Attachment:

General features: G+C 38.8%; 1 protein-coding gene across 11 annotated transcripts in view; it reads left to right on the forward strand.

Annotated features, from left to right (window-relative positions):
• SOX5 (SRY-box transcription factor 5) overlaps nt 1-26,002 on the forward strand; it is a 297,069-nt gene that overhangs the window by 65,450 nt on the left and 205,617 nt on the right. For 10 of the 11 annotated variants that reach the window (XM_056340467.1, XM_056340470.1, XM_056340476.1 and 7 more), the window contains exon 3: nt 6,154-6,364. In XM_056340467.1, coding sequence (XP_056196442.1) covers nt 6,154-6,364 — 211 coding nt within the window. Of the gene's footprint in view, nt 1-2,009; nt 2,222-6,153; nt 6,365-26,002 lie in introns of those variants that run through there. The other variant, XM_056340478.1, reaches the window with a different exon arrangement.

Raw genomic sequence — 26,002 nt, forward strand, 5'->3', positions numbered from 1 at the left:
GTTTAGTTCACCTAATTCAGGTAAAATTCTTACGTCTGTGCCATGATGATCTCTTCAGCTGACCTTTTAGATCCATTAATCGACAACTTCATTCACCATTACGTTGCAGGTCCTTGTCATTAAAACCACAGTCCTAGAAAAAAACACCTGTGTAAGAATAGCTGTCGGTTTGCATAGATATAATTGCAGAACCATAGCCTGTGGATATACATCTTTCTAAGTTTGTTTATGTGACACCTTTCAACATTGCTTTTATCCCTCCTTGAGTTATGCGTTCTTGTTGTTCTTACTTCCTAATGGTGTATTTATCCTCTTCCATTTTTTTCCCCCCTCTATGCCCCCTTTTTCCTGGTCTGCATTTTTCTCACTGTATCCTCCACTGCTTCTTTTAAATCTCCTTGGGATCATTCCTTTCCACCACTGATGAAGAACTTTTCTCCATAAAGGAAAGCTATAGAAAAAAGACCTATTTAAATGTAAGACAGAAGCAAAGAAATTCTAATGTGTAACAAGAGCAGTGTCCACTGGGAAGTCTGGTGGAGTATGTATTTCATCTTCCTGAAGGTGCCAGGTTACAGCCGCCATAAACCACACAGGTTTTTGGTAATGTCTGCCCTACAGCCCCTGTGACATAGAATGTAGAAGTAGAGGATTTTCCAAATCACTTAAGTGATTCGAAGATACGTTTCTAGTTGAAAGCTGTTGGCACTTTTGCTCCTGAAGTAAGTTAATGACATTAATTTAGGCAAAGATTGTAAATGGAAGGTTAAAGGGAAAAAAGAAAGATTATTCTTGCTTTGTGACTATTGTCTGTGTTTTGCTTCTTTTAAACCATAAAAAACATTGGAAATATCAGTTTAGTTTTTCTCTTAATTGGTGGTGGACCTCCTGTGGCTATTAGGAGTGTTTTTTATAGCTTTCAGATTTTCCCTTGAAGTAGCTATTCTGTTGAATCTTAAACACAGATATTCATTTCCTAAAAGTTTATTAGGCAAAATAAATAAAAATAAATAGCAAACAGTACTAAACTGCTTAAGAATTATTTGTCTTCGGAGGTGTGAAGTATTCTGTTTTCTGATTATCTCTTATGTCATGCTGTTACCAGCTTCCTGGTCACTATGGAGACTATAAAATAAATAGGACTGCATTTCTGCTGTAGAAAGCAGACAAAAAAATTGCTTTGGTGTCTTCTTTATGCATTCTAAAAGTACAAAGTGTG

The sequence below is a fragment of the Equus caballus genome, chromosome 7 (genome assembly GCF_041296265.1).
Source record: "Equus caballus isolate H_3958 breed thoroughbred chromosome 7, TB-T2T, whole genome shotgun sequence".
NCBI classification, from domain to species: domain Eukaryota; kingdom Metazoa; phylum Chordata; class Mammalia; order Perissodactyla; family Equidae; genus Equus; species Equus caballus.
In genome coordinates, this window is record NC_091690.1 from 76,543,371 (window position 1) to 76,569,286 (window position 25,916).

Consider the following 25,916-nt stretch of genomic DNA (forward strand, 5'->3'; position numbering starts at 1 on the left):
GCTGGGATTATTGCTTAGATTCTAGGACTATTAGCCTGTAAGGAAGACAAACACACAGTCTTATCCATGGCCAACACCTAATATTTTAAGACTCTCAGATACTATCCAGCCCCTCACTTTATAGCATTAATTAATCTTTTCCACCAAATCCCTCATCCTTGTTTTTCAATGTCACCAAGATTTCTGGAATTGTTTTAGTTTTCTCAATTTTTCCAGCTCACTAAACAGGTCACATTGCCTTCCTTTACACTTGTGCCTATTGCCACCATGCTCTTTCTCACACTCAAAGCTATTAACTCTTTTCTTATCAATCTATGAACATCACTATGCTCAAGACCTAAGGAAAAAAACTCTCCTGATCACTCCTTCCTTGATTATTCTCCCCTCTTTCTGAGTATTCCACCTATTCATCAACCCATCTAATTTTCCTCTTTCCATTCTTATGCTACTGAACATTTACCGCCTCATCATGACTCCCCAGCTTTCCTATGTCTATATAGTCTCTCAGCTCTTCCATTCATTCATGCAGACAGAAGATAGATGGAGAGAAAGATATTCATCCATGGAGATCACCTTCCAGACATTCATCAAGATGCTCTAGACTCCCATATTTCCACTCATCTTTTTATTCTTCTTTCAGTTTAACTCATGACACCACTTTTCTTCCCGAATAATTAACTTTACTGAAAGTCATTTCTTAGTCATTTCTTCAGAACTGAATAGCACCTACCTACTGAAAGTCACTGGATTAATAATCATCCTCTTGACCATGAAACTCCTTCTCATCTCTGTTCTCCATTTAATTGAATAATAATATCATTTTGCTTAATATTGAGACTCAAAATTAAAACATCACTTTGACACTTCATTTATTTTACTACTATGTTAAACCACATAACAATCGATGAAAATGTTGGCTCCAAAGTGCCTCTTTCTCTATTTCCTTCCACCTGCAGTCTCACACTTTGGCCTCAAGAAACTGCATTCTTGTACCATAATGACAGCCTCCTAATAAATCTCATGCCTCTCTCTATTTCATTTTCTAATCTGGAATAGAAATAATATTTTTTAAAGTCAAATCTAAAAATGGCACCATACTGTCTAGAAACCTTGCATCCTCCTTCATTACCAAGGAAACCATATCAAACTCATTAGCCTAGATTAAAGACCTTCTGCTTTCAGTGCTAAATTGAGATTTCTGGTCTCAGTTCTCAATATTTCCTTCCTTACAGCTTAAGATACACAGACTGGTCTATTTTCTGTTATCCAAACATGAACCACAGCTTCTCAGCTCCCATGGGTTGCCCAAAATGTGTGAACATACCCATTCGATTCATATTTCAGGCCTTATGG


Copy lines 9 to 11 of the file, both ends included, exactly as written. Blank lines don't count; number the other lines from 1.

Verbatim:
In genome coordinates, this window is record NC_091690.1 from 76,543,371 (window position 1) to 76,569,286 (window position 25,916).

Consider the following 25,916-nt stretch of genomic DNA (forward strand, 5'->3'; position numbering starts at 1 on the left):
GCTGGGATTATTGCTTAGATTCTAGGACTATTAGCCTGTAAGGAAGACAAACACACAGTCTTATCCATGGCCAACACCTAATATTTTAAGACTCTCAGATACTATCCAGCCCCTCACTTTATAGCATTAATTAATCTTTTCCACCAAATCCCTCATCCTTGTTTTTCAATGTCACCAAGATTTCTGGAATTGTTTTAGTTTTCTCAATTTTTCCAGCTCACTAAACAGGTCACATTGCCTTCCTTTACACTTGTGCCTATTGCCACCATGCTCTTTCTCACACTCAAAGCTATTAACTCTTTTCTTATCAATCTATGAACATCACTATGCTCAAGACCTAAGGAAAAAAACTCTCCTGATCACTCCTTCCTTGATTATTCTCCCCTCTTTCTGAGTATTCCACCTATTCATCAACCCATCTAATTTTCCTCTTTCCATTCTTATGCTACTGAACATTTACCGCCTCATCATGACTCCCCAGCTTTCCTATGTCTATATAGTCTCTCAGCTCTTCCATTCATTCATGCAGACAGAAGATAGATGGAGAGAAAGATATTCATCCATGGAGATCACCTTCCAGACATTCATCAAGATGCTCTAGACTCCCATATTTCCACTCATCTTTTTATTCTTCTTTCAGTTTAACTCATGACACCACTTTTCTTCCCGAATAATTAACTTTACTGAAAGTCATTTCTTAGTCATTTCTTCAGAACTGAATAGCACCTACCTACTGAAAGTCACTGGATTAATAATCATCCTCTTGACCATGAAACTCCTTCTCATCTCTGTTCTCCATTTAATTGAATAATAATATCATTTTGCTTAATATTGAGACTCAAAATTAAAACATCACTTTGACACTTCATTTATTTTACTACTATGTTAAACCACATAACAATCGATGAAAATGTTGGCTCCAAAGTGCCTCTTTCTCTATTTCCTTCCACCTGCAGTCTCACACTTTGGCCTCAAGAAACTGCATTCTTGTACCATAATGACAGCCTCCTAATAAATCTCATGCCTCTCTCTATTTCATTTTCTAATCTGGAATAGAAATAATATTTTTTAAAGTCAAATCTAAAAATGGCACCATACTGTCTAGAAACCTTGCATCCTCCTTCATTACCAAGGAAACCATATCAAACTCATTAGCCTAGATTAAAGACCTTCTGCTTTCAGTGCTAAATTGAGATTTCTGGTCTCAGTTCTCAATATTTCCTTCCTTACAGCTTAAGATACACAGACTGGTCTATTTTCTGTTATCCAAACATGAACCACAGCTTCTCAGCTCCCATGGGTTGCCCAAAATGTGTGAACATACCCATTCGATTCATATTTCAGGCCTTATGG